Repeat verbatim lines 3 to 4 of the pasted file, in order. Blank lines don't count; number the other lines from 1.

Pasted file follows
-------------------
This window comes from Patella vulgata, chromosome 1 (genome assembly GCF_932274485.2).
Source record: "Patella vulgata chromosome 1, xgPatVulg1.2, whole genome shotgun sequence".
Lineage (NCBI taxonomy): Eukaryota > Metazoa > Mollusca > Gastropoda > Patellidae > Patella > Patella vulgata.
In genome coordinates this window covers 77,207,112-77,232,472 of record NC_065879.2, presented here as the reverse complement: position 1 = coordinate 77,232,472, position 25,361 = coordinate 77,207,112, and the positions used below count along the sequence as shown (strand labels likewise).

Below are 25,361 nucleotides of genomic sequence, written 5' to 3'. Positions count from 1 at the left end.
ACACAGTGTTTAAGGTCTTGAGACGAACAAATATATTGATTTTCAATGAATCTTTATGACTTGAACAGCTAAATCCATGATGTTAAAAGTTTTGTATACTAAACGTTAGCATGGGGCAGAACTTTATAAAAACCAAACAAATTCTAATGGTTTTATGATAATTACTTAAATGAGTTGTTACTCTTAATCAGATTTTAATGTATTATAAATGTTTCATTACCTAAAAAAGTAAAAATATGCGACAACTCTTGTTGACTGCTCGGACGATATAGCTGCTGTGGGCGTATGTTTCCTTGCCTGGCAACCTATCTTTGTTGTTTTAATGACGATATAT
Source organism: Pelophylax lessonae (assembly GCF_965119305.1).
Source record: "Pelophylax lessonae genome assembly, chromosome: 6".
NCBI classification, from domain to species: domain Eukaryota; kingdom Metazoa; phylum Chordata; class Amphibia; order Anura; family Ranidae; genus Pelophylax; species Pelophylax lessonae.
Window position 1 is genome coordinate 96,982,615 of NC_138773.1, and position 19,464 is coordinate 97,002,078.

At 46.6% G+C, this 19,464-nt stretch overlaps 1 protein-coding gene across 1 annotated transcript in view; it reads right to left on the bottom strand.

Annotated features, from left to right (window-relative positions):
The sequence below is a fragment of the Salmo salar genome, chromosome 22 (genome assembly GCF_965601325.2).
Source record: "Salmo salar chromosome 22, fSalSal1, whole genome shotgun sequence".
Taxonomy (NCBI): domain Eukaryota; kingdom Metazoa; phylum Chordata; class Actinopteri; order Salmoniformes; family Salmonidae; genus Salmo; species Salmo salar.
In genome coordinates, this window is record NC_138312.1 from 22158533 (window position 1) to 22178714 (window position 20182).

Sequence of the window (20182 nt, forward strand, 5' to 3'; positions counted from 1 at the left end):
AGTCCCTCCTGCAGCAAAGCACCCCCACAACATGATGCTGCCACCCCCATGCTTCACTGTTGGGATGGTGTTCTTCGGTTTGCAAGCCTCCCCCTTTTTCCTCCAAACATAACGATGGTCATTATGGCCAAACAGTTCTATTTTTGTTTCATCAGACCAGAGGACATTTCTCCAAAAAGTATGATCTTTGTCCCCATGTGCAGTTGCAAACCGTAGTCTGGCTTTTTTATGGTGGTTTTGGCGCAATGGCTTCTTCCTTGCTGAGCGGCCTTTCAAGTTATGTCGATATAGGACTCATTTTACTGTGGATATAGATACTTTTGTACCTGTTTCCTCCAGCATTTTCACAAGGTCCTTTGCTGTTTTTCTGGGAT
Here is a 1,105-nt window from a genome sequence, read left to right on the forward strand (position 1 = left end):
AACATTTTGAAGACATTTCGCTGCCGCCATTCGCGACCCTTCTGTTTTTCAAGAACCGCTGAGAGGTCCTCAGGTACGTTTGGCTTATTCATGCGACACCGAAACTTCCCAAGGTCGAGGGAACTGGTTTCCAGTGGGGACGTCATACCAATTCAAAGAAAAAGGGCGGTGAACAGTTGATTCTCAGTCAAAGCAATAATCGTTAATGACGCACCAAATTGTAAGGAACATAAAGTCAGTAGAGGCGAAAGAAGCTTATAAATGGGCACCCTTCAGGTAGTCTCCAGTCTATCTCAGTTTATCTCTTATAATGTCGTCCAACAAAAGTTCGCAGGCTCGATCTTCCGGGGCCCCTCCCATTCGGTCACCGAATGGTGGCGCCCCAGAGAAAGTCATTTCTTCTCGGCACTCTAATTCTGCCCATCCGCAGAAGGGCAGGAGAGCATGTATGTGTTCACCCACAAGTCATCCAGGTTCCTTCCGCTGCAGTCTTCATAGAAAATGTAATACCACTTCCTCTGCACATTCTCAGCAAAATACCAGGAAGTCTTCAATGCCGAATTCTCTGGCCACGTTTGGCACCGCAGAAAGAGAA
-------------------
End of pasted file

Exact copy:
Lineage (NCBI taxonomy): Eukaryota > Metazoa > Mollusca > Gastropoda > Patellidae > Patella > Patella vulgata.
In genome coordinates this window covers 77,207,112-77,232,472 of record NC_065879.2, presented here as the reverse complement: position 1 = coordinate 77,232,472, position 25,361 = coordinate 77,207,112, and the positions used below count along the sequence as shown (strand labels likewise).